MAKING OF A NOVEL … or … “How I Wrote
The Blue Ribbon” By: Ron
your life is easy. All you have to do is write a novel.
Of course, you have to live a little before you’ve
got anything interesting to say. Which means, you could
end up with a house full of heartache and lots of gray
hair by the time you’ve got enough to tell a story.
In my case, it took 443 pages and every one of them
felt like a year.
Blue Ribbon” isn’t a novel that happened
overnight. Much of it was lived by the characters before
anyone knew a novel was being hatched. If I remember
right, an imaginative dress designer and the richest
girl in town getting to know each other wasn’t
the start of the story at all. The story behind the
making of the paperback novel that’s creating
such a buzz right now goes way back to a hot afternoon
on July 8, 1945. That’s when a plump, dark-haired
young bookkeeper named Jackie Kauffman got off a bus
and walked along a dirt road to a farm house in Lancaster
County, Pennsylvania, and got herself a Collie puppy.
Me? Forget about me. I wasn’t even born yet. Jackie
and I wouldn’t meet for another twenty years and
that’s getting ahead of our story.
M. Kauffman grew up in a big Victorian house on the
edge of a town called Manheim. There were two Kauffman
girls: A glamorous one who looked like a movie star
and a plain one who would spend her life working at
a dull job in a big company and never marry. The plain
one was Jackie, later to become the wealthy Esmeralda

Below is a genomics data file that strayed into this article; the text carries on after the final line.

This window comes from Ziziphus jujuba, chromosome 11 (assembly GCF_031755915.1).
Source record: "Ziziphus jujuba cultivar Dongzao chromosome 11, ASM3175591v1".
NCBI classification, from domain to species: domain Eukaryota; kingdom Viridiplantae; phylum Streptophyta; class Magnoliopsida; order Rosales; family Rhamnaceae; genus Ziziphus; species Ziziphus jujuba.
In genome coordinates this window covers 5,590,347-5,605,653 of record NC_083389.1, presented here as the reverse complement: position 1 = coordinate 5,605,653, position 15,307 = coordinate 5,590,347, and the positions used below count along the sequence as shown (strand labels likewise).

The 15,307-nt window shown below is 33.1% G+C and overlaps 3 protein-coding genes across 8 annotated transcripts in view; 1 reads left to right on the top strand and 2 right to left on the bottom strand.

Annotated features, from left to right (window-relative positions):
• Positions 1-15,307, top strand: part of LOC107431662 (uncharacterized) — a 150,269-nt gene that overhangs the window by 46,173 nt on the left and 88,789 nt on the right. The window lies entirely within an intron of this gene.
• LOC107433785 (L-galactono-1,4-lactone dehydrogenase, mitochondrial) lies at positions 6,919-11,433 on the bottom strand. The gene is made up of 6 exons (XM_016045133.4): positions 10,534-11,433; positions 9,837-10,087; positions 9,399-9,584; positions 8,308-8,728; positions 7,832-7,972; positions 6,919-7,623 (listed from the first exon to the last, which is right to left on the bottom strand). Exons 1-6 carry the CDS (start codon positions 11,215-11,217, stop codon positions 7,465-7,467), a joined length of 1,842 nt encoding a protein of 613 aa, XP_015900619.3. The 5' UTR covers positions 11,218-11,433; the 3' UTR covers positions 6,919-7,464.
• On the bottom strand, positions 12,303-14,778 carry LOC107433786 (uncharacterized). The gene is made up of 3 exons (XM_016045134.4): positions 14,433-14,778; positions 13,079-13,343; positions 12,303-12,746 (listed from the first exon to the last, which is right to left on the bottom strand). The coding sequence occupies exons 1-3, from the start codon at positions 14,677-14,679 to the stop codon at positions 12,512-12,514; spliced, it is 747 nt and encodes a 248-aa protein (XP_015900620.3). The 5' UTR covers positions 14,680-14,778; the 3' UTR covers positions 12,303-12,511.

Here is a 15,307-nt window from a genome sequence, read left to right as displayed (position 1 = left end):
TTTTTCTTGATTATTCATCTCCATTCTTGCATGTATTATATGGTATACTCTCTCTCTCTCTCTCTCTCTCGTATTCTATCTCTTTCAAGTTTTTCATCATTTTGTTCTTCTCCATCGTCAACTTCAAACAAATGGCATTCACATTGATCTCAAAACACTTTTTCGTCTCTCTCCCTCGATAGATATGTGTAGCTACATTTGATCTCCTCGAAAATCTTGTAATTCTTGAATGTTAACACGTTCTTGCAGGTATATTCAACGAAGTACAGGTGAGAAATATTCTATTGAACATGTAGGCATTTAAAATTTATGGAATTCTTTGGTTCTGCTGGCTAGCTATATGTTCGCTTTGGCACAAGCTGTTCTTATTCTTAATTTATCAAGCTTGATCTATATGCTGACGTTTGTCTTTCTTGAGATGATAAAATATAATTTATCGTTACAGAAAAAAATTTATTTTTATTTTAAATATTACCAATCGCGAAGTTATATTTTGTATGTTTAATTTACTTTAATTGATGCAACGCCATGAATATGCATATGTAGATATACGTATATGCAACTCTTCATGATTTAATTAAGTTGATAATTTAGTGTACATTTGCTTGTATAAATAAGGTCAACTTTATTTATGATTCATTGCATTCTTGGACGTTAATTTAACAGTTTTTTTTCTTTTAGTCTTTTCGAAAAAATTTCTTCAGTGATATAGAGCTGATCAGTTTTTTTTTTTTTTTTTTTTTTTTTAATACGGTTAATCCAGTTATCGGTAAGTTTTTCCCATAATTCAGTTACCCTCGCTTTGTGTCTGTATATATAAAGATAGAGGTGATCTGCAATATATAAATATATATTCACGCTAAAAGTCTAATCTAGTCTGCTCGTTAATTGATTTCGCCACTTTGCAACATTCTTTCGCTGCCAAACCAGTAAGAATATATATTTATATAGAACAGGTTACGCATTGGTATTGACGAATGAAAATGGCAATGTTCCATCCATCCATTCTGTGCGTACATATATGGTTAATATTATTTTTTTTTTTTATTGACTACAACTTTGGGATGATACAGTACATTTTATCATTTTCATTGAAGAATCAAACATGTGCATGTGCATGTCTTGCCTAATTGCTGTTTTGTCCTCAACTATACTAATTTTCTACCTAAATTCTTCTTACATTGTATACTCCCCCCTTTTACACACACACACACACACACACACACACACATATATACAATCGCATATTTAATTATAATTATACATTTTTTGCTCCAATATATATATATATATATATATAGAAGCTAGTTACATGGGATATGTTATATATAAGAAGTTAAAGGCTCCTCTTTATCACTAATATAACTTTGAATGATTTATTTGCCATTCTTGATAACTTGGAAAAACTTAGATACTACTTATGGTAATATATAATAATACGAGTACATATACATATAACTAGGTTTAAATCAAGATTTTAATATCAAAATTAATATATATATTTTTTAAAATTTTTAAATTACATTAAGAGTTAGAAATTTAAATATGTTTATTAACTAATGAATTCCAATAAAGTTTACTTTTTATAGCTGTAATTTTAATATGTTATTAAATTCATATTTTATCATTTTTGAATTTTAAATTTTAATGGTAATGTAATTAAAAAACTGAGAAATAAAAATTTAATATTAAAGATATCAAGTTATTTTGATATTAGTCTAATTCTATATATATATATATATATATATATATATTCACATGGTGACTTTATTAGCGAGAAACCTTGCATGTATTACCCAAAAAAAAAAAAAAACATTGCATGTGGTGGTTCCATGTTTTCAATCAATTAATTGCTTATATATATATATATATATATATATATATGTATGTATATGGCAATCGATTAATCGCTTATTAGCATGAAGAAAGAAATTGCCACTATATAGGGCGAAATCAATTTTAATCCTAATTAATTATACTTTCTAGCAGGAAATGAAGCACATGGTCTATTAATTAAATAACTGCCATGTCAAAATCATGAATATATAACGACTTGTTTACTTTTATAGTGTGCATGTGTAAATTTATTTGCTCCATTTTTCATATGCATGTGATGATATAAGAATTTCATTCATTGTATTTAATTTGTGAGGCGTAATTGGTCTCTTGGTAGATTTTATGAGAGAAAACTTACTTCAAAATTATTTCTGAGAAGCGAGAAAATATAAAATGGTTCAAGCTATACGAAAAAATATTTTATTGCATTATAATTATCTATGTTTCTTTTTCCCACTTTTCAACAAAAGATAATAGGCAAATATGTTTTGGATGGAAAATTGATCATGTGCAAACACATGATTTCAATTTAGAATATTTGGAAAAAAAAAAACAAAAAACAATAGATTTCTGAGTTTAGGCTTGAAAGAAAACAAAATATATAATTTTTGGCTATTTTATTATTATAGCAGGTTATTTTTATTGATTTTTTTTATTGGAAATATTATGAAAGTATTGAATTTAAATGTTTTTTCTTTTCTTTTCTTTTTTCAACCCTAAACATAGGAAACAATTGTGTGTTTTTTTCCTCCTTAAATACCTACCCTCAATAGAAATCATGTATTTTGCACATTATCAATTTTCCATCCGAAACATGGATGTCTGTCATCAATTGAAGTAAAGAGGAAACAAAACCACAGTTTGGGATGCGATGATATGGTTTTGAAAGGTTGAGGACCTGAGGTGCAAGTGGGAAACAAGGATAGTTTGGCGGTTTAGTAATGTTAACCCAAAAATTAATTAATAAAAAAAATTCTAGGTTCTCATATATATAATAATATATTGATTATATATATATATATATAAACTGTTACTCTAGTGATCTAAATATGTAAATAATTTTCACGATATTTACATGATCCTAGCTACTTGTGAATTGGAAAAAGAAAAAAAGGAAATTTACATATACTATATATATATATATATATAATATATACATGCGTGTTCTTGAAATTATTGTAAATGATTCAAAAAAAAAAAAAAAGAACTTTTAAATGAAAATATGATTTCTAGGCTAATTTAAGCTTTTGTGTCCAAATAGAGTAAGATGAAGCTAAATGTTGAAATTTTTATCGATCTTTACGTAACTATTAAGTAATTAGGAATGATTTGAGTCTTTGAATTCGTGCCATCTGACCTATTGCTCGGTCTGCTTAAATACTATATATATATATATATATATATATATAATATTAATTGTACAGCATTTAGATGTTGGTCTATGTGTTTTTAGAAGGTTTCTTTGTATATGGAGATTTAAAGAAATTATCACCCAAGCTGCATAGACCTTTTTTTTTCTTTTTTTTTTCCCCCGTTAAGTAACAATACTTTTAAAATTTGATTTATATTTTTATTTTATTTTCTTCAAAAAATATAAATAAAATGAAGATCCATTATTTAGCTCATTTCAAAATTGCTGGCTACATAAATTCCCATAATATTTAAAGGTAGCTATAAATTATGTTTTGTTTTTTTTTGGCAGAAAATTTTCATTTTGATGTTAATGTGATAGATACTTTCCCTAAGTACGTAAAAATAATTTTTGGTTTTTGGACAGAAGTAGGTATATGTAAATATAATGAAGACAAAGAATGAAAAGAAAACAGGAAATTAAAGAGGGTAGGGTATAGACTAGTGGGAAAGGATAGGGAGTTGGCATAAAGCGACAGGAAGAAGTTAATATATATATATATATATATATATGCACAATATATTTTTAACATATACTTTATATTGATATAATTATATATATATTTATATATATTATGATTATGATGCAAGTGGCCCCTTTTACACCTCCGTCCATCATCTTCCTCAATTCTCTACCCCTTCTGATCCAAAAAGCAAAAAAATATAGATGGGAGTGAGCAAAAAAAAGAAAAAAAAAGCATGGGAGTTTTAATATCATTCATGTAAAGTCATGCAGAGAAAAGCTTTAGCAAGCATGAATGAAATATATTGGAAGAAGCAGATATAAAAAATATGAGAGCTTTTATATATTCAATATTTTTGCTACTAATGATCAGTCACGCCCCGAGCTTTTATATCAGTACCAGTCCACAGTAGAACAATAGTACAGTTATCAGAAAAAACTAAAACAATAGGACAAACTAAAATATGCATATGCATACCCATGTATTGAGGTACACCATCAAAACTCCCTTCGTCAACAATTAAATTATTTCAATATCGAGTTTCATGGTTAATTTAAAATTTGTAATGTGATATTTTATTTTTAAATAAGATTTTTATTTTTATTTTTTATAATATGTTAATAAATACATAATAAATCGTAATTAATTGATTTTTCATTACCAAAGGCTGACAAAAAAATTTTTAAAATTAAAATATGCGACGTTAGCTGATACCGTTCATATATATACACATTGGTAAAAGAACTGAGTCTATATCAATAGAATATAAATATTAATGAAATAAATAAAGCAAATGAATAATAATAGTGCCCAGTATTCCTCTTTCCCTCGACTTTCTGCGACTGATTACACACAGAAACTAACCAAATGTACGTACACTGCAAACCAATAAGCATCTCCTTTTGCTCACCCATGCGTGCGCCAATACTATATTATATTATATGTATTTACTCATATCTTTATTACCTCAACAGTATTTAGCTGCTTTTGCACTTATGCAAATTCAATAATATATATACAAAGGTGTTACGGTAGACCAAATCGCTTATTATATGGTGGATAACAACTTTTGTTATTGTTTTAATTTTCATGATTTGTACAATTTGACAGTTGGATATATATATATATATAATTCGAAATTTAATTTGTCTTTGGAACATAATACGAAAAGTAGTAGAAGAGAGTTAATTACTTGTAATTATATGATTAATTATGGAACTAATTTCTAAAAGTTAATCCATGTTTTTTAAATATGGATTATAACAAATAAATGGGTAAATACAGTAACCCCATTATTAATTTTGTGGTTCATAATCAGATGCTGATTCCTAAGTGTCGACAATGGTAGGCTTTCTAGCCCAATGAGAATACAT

in “The Blue Ribbon.”
was quite a romantic, this unmarried woman. Her rambling
house was filled with paperback novels and there were
lists of sensual names for the many puppies she registered
over the years. The name “Lochranza” was
selected from such a novel. She said it was the name
of a retreat for the Scottish monarchy.
Kauffman girls didn’t have a father at home and
I know Jackie grew up missing her Dad. But, Mother,
a bitter, scowling woman, had chased him off and never
liked men much after that. She ruined a love affair
for Jackie by sending the police after the man and catching
them. If I tell you Jackie was in her Thirties at the
time, it might give you an idea of the power exerted
by Mother Kauffman. Maybe that’s why Jackie’s
heart went out to Collies: They’re always cheerful.
Maybe that’s why she took off for dog shows almost
every weekend: To get away.
Kennels was a perfectly maintained enterprise advertising
in all the right magazines and winning top honors when
it was my turn to look for a puppy. I remember the clean,
beautiful dogs; the flowers everywhere; the carefully
mowed lawn and the freshly painted house. I remember
Mother Kauffman, much like the character Dorothy Jacobus
in the story none of us knew I would one day write,
busying herself as she swept the porch – listening
to every word.
my first purebred puppy that day, I didn’t know
I was meeting the one who would take me into the world
of purebred animals where I would “make my name.”
I didn’t know I would be trusted to handle the
Lochranza Collies in the show ring for Jackie, help
to develop the bloodline and that, one day, Lochranza
Collies would be known throughout the world. I just
knew I had found a friend.
liked to read to me. She read every one of the Albert
Payson Terhune books to me as I brushed and fed the
dogs. And she liked to cook good, old-fashioned Pennsylvania
Dutch pot pie. Oh, I miss that! Mmmm!
the years went by, she would call me to the kennel every
time a new Collie magazine arrived. These were my lessons.
And she was tough! We would sit at her kitchen table
and go through those magazines page by page, studying
every picture and reading every article.
do you think about this dog?” she’d ask.
like him,” I’d say.
Can’t you see how long he is in the hock? You’d
better take another look!” she’d scold,
real stern. And then she’d laugh.
think she liked me.